Long Room

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The Long Room in the Lords pavilion

The Long Room is a notable, historic room at Lord's cricket ground, in St John's Wood, London.

"The most evocative four walls in world cricket",[1] the Long Room is situated in the Pavilion.

Function[edit]

Players walk through the Long Room on their way from the dressing rooms to the middle. The walk from dressing room to cricket field at Lord's is notoriously long and complex. On his Test debut in 1975, David Steele got lost "and ended up in the pavilion's basement toilets".[1]

Members of the MCC and their guests have free access to the room (there are windows with views of the ground) and will often greet Australian batsmen with "witticisms ... like 'See you soon'".[1] On this point, Australian Justin Langer,[2] described walking through the Long Room like "being bearhugged by an invisible spirit".[1]

As a result of the Pakistan cricket spot-fixing scandal, news of which broke on the last morning of the 2010 Lord's Test match, the presentation ceremony at the end of the match (and series) was held in the Long Room, rather than on the pitch.

The Long Room has recently been made available on a private hire basis for events like weddings and conferences.[3]

Decor[edit]

The Long Room is lined with paintings of famous cricketers and administrators, from the 18th century to the 21st. For contemporary or overseas players to have their portrait placed here is a considerable honour and very few have been awarded this distinction. For example, only four Australian cricketers have ever been honoured in this way: Sir Donald Bradman, Keith Miller, Victor Trumper and Shane Warne;[4][5][6] and of those four, only one has played international cricket in the last 50 years.[7]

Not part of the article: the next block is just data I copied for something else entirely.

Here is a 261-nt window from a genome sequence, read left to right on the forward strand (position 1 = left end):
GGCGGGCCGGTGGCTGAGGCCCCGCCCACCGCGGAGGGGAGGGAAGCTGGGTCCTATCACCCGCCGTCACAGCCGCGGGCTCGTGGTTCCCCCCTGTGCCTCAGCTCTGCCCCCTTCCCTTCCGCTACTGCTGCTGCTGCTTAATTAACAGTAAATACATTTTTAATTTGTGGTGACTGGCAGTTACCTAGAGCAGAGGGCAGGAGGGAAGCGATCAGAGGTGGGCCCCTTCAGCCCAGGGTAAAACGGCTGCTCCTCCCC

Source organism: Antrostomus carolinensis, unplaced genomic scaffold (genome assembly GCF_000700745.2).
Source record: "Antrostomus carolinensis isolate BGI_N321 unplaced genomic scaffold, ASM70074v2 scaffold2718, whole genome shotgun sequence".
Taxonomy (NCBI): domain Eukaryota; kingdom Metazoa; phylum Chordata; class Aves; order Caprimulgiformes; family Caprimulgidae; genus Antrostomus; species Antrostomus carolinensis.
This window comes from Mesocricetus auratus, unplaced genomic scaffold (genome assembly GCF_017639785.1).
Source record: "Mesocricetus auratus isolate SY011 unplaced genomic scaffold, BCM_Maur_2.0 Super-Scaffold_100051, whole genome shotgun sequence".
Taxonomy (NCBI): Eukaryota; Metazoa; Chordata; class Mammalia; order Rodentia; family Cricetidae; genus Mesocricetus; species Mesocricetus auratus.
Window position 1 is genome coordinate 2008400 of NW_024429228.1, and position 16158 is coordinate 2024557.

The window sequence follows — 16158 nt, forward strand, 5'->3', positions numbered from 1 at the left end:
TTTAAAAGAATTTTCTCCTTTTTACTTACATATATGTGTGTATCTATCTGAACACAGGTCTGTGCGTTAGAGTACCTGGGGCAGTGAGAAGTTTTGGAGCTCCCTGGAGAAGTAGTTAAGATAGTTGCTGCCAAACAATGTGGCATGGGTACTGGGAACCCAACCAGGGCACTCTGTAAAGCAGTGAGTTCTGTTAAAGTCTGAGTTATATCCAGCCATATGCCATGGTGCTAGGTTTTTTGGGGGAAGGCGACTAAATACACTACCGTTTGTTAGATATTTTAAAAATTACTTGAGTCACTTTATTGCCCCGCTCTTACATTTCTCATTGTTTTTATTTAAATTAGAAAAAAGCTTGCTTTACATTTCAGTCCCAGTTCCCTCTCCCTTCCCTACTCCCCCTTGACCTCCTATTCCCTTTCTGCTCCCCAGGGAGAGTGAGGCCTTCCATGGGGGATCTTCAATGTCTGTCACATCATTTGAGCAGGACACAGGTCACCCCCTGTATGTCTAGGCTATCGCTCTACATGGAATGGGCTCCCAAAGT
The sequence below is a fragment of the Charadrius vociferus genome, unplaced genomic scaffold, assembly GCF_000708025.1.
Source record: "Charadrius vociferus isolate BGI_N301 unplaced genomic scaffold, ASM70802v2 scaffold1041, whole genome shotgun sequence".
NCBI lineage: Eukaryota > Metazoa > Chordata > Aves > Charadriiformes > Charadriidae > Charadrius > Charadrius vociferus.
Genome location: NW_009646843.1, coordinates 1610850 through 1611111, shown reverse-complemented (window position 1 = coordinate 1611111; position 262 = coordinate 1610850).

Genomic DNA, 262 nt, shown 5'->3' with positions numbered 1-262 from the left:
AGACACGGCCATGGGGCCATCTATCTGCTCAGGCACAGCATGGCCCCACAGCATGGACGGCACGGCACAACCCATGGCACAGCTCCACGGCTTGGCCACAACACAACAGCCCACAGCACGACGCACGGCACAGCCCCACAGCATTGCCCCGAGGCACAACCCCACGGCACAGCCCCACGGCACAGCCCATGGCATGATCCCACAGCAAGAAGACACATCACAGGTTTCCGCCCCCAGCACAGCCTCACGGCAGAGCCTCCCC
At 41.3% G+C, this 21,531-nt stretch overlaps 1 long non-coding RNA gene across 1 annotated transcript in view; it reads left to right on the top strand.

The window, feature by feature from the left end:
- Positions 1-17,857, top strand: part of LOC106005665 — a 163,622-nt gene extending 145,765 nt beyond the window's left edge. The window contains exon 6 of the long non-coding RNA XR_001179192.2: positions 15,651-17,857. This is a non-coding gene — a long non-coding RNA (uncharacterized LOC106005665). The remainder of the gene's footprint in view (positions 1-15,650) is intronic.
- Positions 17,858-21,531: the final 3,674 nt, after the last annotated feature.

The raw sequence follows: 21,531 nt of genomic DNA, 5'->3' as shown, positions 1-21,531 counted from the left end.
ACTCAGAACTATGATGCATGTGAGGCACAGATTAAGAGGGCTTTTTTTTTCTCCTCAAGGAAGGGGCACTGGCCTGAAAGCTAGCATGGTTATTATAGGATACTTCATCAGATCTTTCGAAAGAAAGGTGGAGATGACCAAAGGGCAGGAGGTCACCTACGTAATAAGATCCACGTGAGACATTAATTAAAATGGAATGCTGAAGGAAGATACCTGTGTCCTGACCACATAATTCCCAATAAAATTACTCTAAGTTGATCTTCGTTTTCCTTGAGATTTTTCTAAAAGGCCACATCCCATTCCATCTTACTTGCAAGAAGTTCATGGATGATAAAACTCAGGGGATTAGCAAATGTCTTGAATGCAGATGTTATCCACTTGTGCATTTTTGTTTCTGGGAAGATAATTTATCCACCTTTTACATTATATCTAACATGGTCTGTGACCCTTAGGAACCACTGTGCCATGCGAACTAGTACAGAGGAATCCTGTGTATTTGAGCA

References[edit]

  1. ^ a b c d Arm-Ball to Zooter, Lawrence Booth, Penguin 2006, ISBN 0-14-051581-X, p.150-1
  2. ^ Langer also played at Lord's on many occasions as a (home) Middlesex player
  3. ^ "United Kingdom: The Long Room : Events Hire". Retrieved 17 Feb 2014. 
  4. ^ The following sources are, respectively, a Miller obituary from 2004, which lists Trumper and Bradman and a further piece from 2005, when Warne's portrait was added. Michael Atherton, the author of the second piece, curiously overlooks Trumper's portrait; other articles of the same period do similarly.
  5. ^ Selvey, Mike (2004-10-12). "Obituary: Keith Miller". London: The Guardian. Retrieved 2008-01-14. 
  6. ^ Atherton, Michael (2005-06-12). "Warne: still the incomparable master of spin bowler's craft". The Daily Telegraph (London). Retrieved 2010-05-11. 
  7. ^ Miller's last Test was in 1956. Only Warne has played more recently.

Coordinates: 51°31′44″N 0°10′26″W / 51.52889°N 0.17389°W / 51.52889; -0.17389